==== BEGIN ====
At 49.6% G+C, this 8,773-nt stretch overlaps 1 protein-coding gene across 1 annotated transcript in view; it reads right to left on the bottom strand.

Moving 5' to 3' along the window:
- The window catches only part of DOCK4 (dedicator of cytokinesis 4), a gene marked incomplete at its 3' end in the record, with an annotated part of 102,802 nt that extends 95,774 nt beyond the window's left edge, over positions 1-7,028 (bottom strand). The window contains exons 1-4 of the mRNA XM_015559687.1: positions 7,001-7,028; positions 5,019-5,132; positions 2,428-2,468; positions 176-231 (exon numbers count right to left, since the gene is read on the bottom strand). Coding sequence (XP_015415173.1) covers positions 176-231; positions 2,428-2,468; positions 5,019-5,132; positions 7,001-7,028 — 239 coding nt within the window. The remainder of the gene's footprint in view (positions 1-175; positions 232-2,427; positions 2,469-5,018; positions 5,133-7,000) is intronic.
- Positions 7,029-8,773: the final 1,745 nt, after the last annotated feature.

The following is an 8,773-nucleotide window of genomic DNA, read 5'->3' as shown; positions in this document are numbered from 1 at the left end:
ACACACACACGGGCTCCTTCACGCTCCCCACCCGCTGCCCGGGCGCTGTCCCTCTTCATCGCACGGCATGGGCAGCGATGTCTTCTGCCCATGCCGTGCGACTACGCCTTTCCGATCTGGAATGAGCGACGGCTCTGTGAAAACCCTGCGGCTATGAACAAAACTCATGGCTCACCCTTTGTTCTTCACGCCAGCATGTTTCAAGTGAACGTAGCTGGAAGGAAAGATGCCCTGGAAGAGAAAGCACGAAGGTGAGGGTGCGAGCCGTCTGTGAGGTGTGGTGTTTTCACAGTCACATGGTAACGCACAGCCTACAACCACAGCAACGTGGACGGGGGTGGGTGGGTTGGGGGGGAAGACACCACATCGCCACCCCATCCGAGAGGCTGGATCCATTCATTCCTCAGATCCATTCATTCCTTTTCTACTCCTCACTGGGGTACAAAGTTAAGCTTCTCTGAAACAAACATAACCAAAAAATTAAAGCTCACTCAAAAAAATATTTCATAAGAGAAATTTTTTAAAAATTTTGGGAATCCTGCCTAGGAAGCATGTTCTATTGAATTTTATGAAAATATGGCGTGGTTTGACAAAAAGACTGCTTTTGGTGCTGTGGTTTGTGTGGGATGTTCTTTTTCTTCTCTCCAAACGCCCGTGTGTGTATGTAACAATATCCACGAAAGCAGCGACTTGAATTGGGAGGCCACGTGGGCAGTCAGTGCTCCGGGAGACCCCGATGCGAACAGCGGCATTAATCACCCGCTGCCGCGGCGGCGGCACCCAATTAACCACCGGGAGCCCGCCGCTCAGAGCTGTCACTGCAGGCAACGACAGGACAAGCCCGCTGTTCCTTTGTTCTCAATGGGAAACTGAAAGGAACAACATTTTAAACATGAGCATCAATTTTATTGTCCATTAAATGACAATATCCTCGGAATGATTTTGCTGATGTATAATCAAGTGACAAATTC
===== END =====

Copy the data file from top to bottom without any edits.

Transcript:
At 49.6% G+C, this 8,773-nt stretch overlaps 1 protein-coding gene across 1 annotated transcript in view; it reads right to left on the bottom strand.

Moving 5' to 3' along the window:
- The window catches only part of DOCK4 (dedicator of cytokinesis 4), a gene marked incomplete at its 3' end in the record, with an annotated part of 102,802 nt that extends 95,774 nt beyond the window's left edge, over positions 1-7,028 (bottom strand). The window contains exons 1-4 of the mRNA XM_015559687.1: positions 7,001-7,028; positions 5,019-5,132; positions 2,428-2,468; positions 176-231 (exon numbers count right to left, since the gene is read on the bottom strand). Coding sequence (XP_015415173.1) covers positions 176-231; positions 2,428-2,468; positions 5,019-5,132; positions 7,001-7,028 — 239 coding nt within the window. The remainder of the gene's footprint in view (positions 1-175; positions 232-2,427; positions 2,469-5,018; positions 5,133-7,000) is intronic.
- Positions 7,029-8,773: the final 1,745 nt, after the last annotated feature.

The following is an 8,773-nucleotide window of genomic DNA, read 5'->3' as shown; positions in this document are numbered from 1 at the left end:
ACACACACACGGGCTCCTTCACGCTCCCCACCCGCTGCCCGGGCGCTGTCCCTCTTCATCGCACGGCATGGGCAGCGATGTCTTCTGCCCATGCCGTGCGACTACGCCTTTCCGATCTGGAATGAGCGACGGCTCTGTGAAAACCCTGCGGCTATGAACAAAACTCATGGCTCACCCTTTGTTCTTCACGCCAGCATGTTTCAAGTGAACGTAGCTGGAAGGAAAGATGCCCTGGAAGAGAAAGCACGAAGGTGAGGGTGCGAGCCGTCTGTGAGGTGTGGTGTTTTCACAGTCACATGGTAACGCACAGCCTACAACCACAGCAACGTGGACGGGGGTGGGTGGGTTGGGGGGGAAGACACCACATCGCCACCCCATCCGAGAGGCTGGATCCATTCATTCCTCAGATCCATTCATTCCTTTTCTACTCCTCACTGGGGTACAAAGTTAAGCTTCTCTGAAACAAACATAACCAAAAAATTAAAGCTCACTCAAAAAAATATTTCATAAGAGAAATTTTTTAAAAATTTTGGGAATCCTGCCTAGGAAGCATGTTCTATTGAATTTTATGAAAATATGGCGTGGTTTGACAAAAAGACTGCTTTTGGTGCTGTGGTTTGTGTGGGATGTTCTTTTTCTTCTCTCCAAACGCCCGTGTGTGTATGTAACAATATCCACGAAAGCAGCGACTTGAATTGGGAGGCCACGTGGGCAGTCAGTGCTCCGGGAGACCCCGATGCGAACAGCGGCATTAATCACCCGCTGCCGCGGCGGCGGCACCCAATTAACCACCGGGAGCCCGCCGCTCAGAGCTGTCACTGCAGGCAACGACAGGACAAGCCCGCTGTTCCTTTGTTCTCAATGGGAAACTGAAAGGAACAACATTTTAAACATGAGCATCAATTTTATTGTCCATTAAATGACAATATCCTCGGAATGATTTTGCTGATGTATAATCAAGTGACAAATTC